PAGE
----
How To Make Taro Milk Tea: A 4-Step Recipe

When you know how to make taro milk tea, you do not have to wait until you can get by the specialty tea shop for this delicious beverage. Let’s start brewing!

origins of taro milk tea
Know how to make taro milk tea

Taro Milk Tea Recipe

Prep Time 35 minutes


  • Kettle
  • Mug
  • Whisk
  • Tall glass
  • Colander
  • Boba straw
  • Bowl


  • 2 tbsp taro powder
  • 1 green tea bag
  • 1 cup water
  • 1/2 tsp vanilla extract
  • 2 tbsp half-and-half or heavy cream
  • 1/3 cup boba pearls
  • 1/4 cup brown sugar
  • Ice


  • Fill a large pot with water and add the uncooked boba pearls.
  • Simmer them to ten to 12 minutes.
  • Take the pot off of the stove, put the lid on it, and let it sit for two or three minutes before using a colander to strain the pearls. Put the pearls in a bowl with cold water.
  • Add the brown sugar and stir until dissolved.
  • Store the boba in the fridge.
  • Brew the green tea. Allow the tea bag to steep for two minutes, then remove it and allow the tea to cool for ten minutes.
  • Add the taro powder to the tea and whisk.
  • Add the boba and ice to a tall glass.
  • Pour in the tea.
  • Top with half-and-half or cream.
  • Serve with a wide straw.


Where Taro Milk Tea Comes From

boba pearlsBoba pearls should be prepared ahead of time

Taro is one of the most popular versions of boba tea. Taro is a plant that is similar to the sweet potato, and it adds a nutty, subtly vanilla flavor to classic boba tea. The roots of this plant are what make the taro powder that you can buy to make your own taro milk tea. Taro root is cooked, dried, and ground to make the powder that is commercially available.

Taro powder has a lovely purple color that makes taro milk tea a beautiful and popular beverage everywhere that boba tea is sold.

Origins Of Taro Milk Tea

How To Make Taro Milk Tea
Taro milk tea became popular in Taiwan

Taro milk tea is a version of the popular bubble tea, also called boba tea. The story of taro milk tea started when boba tea was invented.

Teas with milk have been around for centuries, but sometime in the late 1980s, Tu Tsong He, a Taiwanese businessman, was looking for a way to set his start-up tea shop apart from the others. He thought that adding some tapioca pearls to his green tea would create an interesting and marketable tea drink.

The tapioca balls looked like pearls in the tea drink, causing him to name his new drink “Pearl Green Tea.”

Later, Tu added black tapioca to a classic milk tea. This beverage was thick and rich with a chewy texture. Tu’s first few Asian customers had to spoon the tapioca balls from their tea drinks, but it wasn’t very long before he worked with manufacturers to create extra-wide straws that made the drink sippable.

Tu opened his first bubble tea shop in 1986.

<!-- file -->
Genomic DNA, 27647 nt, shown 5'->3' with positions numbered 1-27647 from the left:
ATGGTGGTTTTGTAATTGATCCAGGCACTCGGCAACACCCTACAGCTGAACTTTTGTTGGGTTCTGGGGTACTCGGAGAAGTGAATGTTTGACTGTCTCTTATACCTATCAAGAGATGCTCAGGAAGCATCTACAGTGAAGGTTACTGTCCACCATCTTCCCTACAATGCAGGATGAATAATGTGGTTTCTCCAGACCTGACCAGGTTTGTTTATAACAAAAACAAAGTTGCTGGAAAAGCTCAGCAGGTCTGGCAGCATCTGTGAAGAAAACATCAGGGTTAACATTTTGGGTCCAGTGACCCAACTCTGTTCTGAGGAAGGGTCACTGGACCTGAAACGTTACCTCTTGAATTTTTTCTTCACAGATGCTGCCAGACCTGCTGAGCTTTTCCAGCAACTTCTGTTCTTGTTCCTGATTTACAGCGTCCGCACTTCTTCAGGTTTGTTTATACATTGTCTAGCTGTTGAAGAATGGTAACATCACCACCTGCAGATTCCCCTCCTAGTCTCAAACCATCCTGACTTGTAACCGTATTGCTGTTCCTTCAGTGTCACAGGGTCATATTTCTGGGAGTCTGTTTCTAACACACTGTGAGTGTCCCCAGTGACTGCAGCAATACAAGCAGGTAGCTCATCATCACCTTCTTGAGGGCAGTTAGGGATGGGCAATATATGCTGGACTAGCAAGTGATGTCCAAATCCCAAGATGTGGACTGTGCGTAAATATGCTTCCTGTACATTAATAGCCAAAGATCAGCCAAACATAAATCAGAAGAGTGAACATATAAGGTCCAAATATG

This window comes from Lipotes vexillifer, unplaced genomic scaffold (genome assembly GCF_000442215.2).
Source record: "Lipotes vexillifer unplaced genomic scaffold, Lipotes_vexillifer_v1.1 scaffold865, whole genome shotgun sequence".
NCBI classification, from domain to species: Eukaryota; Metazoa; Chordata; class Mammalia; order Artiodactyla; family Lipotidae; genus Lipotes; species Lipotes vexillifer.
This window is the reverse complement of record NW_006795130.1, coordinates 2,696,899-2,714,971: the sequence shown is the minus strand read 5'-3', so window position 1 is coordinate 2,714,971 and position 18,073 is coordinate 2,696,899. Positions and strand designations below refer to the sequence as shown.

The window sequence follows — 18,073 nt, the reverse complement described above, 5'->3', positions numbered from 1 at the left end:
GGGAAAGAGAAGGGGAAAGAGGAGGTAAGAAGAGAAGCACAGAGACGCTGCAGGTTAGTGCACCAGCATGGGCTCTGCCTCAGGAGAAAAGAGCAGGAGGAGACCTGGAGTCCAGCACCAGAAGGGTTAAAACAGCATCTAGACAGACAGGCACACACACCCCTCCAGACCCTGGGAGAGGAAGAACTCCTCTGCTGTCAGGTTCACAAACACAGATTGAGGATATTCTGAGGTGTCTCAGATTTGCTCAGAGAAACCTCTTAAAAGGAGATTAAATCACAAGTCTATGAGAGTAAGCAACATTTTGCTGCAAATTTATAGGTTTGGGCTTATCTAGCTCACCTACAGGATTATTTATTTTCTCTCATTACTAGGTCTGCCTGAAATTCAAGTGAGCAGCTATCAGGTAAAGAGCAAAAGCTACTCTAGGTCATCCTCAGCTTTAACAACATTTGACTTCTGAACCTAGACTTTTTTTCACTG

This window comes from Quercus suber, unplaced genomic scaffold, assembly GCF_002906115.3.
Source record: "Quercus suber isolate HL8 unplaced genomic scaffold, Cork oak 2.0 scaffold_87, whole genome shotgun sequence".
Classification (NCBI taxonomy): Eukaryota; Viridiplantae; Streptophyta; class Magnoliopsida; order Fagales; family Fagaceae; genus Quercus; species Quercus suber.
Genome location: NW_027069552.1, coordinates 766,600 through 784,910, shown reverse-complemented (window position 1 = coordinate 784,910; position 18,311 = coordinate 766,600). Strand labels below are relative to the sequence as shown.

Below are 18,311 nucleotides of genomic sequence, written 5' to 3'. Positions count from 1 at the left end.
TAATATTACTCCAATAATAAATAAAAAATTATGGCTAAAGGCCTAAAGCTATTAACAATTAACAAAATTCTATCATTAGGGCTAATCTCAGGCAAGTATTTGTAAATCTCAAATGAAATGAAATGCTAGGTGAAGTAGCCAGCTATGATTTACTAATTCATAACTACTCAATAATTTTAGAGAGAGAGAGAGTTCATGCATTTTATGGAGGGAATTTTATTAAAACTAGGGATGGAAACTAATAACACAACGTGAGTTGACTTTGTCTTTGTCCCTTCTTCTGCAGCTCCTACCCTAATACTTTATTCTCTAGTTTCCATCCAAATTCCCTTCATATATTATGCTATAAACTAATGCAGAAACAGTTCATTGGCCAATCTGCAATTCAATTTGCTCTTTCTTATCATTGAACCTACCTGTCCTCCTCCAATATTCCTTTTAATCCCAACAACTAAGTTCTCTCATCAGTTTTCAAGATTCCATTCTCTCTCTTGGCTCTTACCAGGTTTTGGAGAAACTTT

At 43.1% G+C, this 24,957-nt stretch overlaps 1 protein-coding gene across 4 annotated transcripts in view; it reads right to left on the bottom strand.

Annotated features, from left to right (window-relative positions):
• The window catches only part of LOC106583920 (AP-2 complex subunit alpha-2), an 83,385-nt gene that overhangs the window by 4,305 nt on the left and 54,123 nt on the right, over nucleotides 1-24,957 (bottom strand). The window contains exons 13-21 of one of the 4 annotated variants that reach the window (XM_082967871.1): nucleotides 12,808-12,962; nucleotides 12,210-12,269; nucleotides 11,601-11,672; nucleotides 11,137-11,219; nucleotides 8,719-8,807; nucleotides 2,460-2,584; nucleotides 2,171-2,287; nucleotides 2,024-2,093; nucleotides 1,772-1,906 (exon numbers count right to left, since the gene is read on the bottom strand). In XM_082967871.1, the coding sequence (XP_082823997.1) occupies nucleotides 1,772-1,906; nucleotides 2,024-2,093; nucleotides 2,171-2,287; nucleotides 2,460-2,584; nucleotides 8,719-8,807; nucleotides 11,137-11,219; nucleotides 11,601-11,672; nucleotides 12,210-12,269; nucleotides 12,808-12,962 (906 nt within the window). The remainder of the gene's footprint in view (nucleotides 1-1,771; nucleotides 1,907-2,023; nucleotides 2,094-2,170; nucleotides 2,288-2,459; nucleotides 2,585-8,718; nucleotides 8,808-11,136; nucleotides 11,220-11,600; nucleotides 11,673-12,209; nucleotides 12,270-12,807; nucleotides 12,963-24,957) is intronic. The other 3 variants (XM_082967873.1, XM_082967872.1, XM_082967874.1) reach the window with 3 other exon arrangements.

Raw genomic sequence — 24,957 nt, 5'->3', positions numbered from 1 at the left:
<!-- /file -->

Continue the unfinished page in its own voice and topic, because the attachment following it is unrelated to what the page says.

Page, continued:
Soon, others began experimenting with making variations on the classic drink. Franchises were formed, and small shops sprang up all across the nation. The drink became very popular in Taiwan, and over the decades it has spread all across Asia, North America, and Europe. And this is where the taro comes in.

Taro is a starchy root vegetable that can be added to a bubble tea for a new and exciting flavor of bubble milk tea.

You might also be wondering what does iced milk tea taste like.

Final Word On How To Make Taro Milk Tea

You do not have to wait to get to the specialty tea shop to make your very own taro milk tea. When you have the correct ingredients on hand, you can create taro milk tea for yourself at any time of day.

Additionally, making a batch of boba pearls and brown sugar syrup and storing it in the fridge will allow you to prepare taro milk tea for your next party or game night. 

In just a few minutes, by following our step-by-step directions, you can enjoy this special, appealing treat any time of day.

FAQ About How To Make Taro Milk Tea

Is it hard to make taro milk tea?

No! It does take a bit of prep time since you will need to prepare the boba pearls ahead of time, but even with that, your total time is less than 20 minutes for the whole bubble tea recipe.

Can I use real taro root?

To create taro milk tea from a fresh taro root, you will have to peel, cook, and mash the fresh taro. It’s not impossible, but it will add significant time to your cook time. It’s much easier to use taro powder.

Is the taro root what makes the pretty purple color in my taro boba tea?

Actually, pure taro root might not make your tea a very bright purple. Manufacturers typically add purple sweet potato powder to increase the intensity of the purple hue.


  • April F.

    April Freeman is a freelance writer who lives with her husband and children on their Middle Tennessee farm where they raise vegetables, fruit, chickens, and cattle. April enjoys writing about food and is always whipping up something tasty in her kitchen. She also is an avid reader of books of all kinds. Find April on WriterAccess.